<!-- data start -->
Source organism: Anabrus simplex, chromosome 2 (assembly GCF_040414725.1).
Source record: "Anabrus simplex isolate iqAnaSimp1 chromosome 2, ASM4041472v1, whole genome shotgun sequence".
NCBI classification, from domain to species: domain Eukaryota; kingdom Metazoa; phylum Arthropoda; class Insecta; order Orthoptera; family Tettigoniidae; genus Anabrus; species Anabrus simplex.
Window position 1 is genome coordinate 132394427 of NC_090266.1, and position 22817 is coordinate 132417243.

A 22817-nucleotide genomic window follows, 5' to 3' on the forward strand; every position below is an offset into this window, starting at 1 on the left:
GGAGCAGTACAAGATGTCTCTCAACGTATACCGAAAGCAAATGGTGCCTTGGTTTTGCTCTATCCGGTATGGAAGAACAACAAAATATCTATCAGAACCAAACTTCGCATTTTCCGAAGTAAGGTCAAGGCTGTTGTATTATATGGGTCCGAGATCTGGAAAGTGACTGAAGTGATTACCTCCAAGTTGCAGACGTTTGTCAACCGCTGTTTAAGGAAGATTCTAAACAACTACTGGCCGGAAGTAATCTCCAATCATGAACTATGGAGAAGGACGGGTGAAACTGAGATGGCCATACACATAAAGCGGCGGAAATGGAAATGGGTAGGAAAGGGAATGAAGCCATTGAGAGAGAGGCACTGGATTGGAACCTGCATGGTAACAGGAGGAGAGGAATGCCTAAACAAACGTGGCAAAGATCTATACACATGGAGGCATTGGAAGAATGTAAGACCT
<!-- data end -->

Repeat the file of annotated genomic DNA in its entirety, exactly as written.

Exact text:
Source organism: Anabrus simplex, chromosome 2 (assembly GCF_040414725.1).
Source record: "Anabrus simplex isolate iqAnaSimp1 chromosome 2, ASM4041472v1, whole genome shotgun sequence".
NCBI classification, from domain to species: domain Eukaryota; kingdom Metazoa; phylum Arthropoda; class Insecta; order Orthoptera; family Tettigoniidae; genus Anabrus; species Anabrus simplex.
Window position 1 is genome coordinate 132394427 of NC_090266.1, and position 22817 is coordinate 132417243.

A 22817-nucleotide genomic window follows, 5' to 3' on the forward strand; every position below is an offset into this window, starting at 1 on the left:
GGAGCAGTACAAGATGTCTCTCAACGTATACCGAAAGCAAATGGTGCCTTGGTTTTGCTCTATCCGGTATGGAAGAACAACAAAATATCTATCAGAACCAAACTTCGCATTTTCCGAAGTAAGGTCAAGGCTGTTGTATTATATGGGTCCGAGATCTGGAAAGTGACTGAAGTGATTACCTCCAAGTTGCAGACGTTTGTCAACCGCTGTTTAAGGAAGATTCTAAACAACTACTGGCCGGAAGTAATCTCCAATCATGAACTATGGAGAAGGACGGGTGAAACTGAGATGGCCATACACATAAAGCGGCGGAAATGGAAATGGGTAGGAAAGGGAATGAAGCCATTGAGAGAGAGGCACTGGATTGGAACCTGCATGGTAACAGGAGGAGAGGAATGCCTAAACAAACGTGGCAAAGATCTATACACATGGAGGCATTGGAAGAATGTAAGACCT